It includes both the decreases as well as increases in the inventory levels and the net absorption rate can be either positive or negative.
It is always recommended for the real estate investors to reveal the net absorption rates clearly before any sale or purchase of property is done.
5) The concessions
The concessions in the industry of commercial real estate refer to the discounts provided by the landlords to their tenants in order to attract more tenants to their property.
The concessions are given to residential as well as commercial office spaces and it is one of the biggest areas where tenants negotiate.
The concessions are given in the form of lease buyouts, tenant improvement allowances or moving out allowances.
Sometimes, there can be different terms and conditions on which the concessions are negotiated between the owner and the tenants depending upon their mutual understanding.
To safeguard the interest of the buyers, it is always recommended that they take help of commercial real estate loan Consultants.
6) Stated income loans
Commercial stated income loans are often referred to as the boon to the industry of commercial real estate.
These loans are provided based on the income which is stated in the bank statements of a loan borrower and not on any other loan eligibility criteria.
Stated income loans are best suited for people who do not have a consistent income flow or do not have the same source of income every month or every year.
These loans are most beneficial for freelancers and self-employed professionals as they do not have a consistent source of income.
7) Real Estate Investment Trust
Often referred to as REITs, the real estate investment trust are the agencies that deal with a stock market by trading the commercial as well as residential properties by functioning as a trust.
It is best suited for people who do not want to individually involve themselves in dealing with the transactions of a commercial real estate but can invest some money with the trust.
These real estate investment trusts often receive special tax considerations and also promise their investors high yield as they only invest in highly profitable properties.
They also offer highly liquid-able investments to their investors and is best suited for people who do not want to take risks individually.
8) Hard money loans
Commercial hard money loans are the loans that are provided by private money lenders.
In other words, these are the loans that are provided by non-institutional lenders and are thus more suitable for people who cannot qualify the lengthy loan eligibility requirements set by banks and other lending institutions.
The loan approval process with traditional banks can take a long time and have high rates of interest which can be avoided in case of hard money loans.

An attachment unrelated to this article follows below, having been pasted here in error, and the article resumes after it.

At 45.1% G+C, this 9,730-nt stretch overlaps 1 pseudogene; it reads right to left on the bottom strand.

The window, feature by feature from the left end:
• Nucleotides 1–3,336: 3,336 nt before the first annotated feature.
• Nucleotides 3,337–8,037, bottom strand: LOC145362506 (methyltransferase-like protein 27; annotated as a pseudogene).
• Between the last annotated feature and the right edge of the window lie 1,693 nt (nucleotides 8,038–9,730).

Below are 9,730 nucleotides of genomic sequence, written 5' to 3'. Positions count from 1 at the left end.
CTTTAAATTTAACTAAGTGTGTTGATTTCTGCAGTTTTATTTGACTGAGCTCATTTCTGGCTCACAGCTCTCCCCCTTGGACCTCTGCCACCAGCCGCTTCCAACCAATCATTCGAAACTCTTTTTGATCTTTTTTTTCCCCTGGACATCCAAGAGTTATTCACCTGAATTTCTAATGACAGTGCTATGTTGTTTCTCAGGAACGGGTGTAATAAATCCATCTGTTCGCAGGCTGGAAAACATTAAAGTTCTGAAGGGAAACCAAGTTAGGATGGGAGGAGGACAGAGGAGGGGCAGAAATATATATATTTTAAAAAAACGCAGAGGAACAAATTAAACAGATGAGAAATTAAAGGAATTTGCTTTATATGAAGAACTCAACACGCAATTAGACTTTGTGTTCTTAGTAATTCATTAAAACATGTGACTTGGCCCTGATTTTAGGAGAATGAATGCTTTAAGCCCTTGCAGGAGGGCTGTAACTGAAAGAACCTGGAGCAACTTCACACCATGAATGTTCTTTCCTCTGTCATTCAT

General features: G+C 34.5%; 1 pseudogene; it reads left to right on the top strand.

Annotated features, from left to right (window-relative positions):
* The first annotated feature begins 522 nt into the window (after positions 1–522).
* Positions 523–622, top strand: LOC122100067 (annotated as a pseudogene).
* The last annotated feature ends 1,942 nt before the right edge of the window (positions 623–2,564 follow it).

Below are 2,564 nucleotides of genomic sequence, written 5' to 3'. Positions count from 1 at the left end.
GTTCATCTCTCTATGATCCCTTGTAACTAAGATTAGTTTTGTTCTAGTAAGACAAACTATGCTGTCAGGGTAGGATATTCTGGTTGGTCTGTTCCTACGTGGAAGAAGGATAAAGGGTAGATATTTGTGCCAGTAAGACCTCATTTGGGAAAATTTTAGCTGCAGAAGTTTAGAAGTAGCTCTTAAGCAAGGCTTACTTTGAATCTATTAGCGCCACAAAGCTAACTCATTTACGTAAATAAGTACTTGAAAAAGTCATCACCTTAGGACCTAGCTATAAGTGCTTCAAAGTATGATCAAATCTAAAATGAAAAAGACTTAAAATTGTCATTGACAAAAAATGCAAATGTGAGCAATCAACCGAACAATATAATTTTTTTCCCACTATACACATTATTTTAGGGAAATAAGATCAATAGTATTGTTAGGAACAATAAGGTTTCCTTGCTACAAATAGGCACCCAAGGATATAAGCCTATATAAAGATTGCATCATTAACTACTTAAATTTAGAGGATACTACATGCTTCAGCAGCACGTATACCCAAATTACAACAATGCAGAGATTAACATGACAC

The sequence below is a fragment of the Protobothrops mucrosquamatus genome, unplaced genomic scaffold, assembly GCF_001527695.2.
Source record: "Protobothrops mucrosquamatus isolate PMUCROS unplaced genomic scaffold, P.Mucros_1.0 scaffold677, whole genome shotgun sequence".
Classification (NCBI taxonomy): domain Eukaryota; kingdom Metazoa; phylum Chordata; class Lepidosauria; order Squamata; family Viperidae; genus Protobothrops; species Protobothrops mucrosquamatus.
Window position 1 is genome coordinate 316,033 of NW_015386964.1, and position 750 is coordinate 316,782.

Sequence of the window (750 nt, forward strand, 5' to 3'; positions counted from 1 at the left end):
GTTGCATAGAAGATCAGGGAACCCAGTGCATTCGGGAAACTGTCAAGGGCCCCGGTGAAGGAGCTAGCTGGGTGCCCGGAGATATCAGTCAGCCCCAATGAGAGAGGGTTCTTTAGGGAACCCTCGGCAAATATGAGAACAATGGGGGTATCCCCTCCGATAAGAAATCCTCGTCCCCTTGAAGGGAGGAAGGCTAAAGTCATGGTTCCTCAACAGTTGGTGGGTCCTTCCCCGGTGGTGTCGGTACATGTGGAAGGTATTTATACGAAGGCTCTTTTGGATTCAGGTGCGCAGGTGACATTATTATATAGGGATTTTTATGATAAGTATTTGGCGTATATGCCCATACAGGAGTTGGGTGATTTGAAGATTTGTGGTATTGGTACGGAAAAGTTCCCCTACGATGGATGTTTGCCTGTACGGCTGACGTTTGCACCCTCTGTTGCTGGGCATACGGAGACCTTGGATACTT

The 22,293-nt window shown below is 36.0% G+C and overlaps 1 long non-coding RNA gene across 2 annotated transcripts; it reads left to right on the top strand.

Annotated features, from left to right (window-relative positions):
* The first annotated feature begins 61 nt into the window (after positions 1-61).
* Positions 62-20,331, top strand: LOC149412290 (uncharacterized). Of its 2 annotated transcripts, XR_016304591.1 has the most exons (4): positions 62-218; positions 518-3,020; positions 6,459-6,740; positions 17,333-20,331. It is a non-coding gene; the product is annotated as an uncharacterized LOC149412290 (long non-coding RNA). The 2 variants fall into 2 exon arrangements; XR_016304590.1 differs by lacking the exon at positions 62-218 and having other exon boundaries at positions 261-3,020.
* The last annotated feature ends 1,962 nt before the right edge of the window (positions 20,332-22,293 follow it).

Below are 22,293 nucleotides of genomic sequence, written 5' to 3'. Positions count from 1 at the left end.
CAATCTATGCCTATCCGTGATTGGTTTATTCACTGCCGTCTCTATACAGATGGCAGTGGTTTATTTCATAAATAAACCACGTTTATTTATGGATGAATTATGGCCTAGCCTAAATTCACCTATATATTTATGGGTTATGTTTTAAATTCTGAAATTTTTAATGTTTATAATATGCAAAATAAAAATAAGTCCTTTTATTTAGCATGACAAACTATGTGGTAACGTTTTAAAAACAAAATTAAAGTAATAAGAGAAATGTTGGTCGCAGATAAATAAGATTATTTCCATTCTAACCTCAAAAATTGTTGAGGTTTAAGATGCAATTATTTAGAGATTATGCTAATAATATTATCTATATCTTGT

Private money lenders do not have the hard loan eligibility requirements but they rather focus on the Asset Value and the borrower’s equity.
A minimum borrower’s equity of 20% should be able to land you a hard money loan with most of the private money lenders.
9) Net Operating Income
Shortly called as NOI, the net operating income is the calculation that is used to analyze the income that can be generated by a commercial real estate property.
Net operating income is the total revenue generated from a commercial real estate property after deducting all the reasonable necessary operating expenses.
This calculation is used to compare the profits that can be generated by buying different commercial real estate properties and to arrive at the final decision.
The different operating expenses may include vending and laundry machine expenses, parking and service fees, cleaning and maintenance charges, security charges, utilities, repair management charges, janitorial fees, property taxes and so on.
Net operating income is before tax figure and it does not include loan repayment expenses, interest expenses, depreciation and amortization expenses and other types of capital expenditures.
The accurate calculation of Net operating income is very crucial in determining the total probable profit that can be generated by purchase or sale of a commercial real estate property.
Those were some of the real estate terms every investor must know before getting into the real estate business.
There are hundreds of other commercial real estate terms but you don’t need to know all of them as there are legal advisors and commercial real estate consultants who can help you with that.
The aforesaid list is the collection of basic terms that you must be familiar with in order to understand what you’re getting into.